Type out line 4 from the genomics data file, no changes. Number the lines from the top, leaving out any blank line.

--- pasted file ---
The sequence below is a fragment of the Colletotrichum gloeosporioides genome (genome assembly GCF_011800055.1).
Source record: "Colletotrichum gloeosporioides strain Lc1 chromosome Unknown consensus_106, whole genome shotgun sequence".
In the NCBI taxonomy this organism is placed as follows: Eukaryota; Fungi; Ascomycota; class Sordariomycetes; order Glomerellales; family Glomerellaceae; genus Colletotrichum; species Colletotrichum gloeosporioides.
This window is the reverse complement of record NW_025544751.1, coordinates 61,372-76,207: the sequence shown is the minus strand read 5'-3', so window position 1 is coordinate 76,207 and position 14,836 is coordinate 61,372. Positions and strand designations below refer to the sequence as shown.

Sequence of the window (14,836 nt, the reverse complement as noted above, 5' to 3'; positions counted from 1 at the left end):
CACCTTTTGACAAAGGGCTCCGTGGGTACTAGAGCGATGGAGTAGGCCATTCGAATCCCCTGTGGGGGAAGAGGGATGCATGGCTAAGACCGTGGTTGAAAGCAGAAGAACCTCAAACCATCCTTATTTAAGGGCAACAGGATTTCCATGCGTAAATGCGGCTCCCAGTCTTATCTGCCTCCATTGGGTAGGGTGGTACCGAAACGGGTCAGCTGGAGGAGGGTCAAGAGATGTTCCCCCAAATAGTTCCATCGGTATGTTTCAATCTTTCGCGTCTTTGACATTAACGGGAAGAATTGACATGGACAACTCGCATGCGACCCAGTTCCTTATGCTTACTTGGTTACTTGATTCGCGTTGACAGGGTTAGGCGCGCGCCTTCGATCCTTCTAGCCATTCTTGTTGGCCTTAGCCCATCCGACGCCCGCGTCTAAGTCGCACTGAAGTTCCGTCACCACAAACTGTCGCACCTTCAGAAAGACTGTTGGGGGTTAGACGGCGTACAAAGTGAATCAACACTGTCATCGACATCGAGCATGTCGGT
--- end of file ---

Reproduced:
This window is the reverse complement of record NW_025544751.1, coordinates 61,372-76,207: the sequence shown is the minus strand read 5'-3', so window position 1 is coordinate 76,207 and position 14,836 is coordinate 61,372. Positions and strand designations below refer to the sequence as shown.